If you are someone who has developed a very rounded upper back, known officially as a ‘hyperkyphosis’ , then this article is for you.
Generally as people age, their upper back (thoracic spine) tends to become more rounded, giving them a hunched or stooped posture, and sending their heads forwards. This can be caused by a number of different factors, including postural strains, muscle weakness, disc damage and osteoporosis. This exaggerated rounding, as well causing localised stiffness, can then contribute to problems both in the neck and the lower back.
In the neck, a rounded upper back points the head more downwards, which then requires the neck to compensate by arching up and back. This change can cause strain and stiffness at the base of the neck and tightness of the muscles and joints at the top of the neck. Upper back rounding can also lead to an increase in the low back curve (lumbar lordosis) as it tries to maintain balance and stability after the overall natural alignment of the spine is changed. This can then predispose the joints of the lumbar spine to irritation and injury.
When I see patients with neck and back pain, a rounded upper back is often part of the problem. As well as using massage, stretching, and joint mobilisation to free up the movement of the spine, I always like to take a more long-term approach to the problem - enter the back roller. I have repeatedly found with patients with a rounded upper back that using a back roller for just a few minutes every day can help keep their upper backs mobile and pain-free and can also reduce the pressure on their necks and lower backs. I recently had a patient from East Grinstead with back pain who improved dramatically after a couple of treatments and daily use of a roller and some simple upper back exercises.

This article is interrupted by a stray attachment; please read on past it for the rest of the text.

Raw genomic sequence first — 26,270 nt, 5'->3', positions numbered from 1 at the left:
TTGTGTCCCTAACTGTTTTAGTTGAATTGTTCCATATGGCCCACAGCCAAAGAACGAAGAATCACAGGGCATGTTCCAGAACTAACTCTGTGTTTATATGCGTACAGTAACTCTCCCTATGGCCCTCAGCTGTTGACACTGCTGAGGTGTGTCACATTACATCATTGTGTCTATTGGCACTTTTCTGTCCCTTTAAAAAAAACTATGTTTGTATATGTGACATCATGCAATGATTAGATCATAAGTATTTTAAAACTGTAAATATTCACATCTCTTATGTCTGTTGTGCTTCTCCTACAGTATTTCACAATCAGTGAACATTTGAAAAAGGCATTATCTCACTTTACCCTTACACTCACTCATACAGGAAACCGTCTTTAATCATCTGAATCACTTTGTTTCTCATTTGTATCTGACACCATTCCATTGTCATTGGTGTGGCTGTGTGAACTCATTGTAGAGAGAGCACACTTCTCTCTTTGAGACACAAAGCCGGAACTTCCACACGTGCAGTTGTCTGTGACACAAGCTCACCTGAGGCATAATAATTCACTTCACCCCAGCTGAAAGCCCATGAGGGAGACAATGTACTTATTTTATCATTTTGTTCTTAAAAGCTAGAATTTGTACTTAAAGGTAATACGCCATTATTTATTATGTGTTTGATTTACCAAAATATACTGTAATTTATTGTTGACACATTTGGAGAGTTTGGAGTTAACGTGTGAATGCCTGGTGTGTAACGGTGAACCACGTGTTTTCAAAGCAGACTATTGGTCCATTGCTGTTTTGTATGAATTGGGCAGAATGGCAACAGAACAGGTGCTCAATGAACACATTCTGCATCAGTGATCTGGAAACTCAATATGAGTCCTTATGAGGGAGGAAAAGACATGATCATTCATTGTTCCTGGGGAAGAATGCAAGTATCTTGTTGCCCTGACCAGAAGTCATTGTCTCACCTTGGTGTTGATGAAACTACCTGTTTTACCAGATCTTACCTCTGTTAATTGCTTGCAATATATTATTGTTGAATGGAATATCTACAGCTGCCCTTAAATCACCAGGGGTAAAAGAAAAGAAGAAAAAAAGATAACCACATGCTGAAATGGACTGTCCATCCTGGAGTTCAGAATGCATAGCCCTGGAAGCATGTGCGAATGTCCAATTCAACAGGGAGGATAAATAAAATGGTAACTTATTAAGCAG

Using the roller is quite straightforward. Lying on your back, you need to position the roller underneath your thoracic spine and gently stretch backwards over it. The photo below should give you a general idea of the position. If you want to increase the stretch then you can hold your arms above your head to increase the leverage, and you can also lift your hips off the floor to vary the stretch.
To make sure all of the joints in the upper back are stretched, you should carefully reposition yourself over the roller, moving along the full length of the upper back, spending a few seconds in each position. This is a good 30 second video showing roughly what I mean
Although using the roller is relatively safe and straightforward, there are some important points to note.
Using the roller shouldn’t be painful. You shouldn’t experience anything more than mild discomfort, like a muscle stretch. If you are getting pain, then stop - it’s not the exercise for you.
This exercise is best-suited to people with rounded upper backs. If you have a flat upper back, or aren’t sure what shape of upper back you have, then don’t do it.
When using the roller, keep away from your neck and low back areas - these areas don’t need stretching by the roller. If you aren’t sure where to stretch, then get some advice before you start.
If you have a rounded back which you think might be leading to neck or low back pain then don’t suffer, call to book an appointment, for your problem at Osteostudio.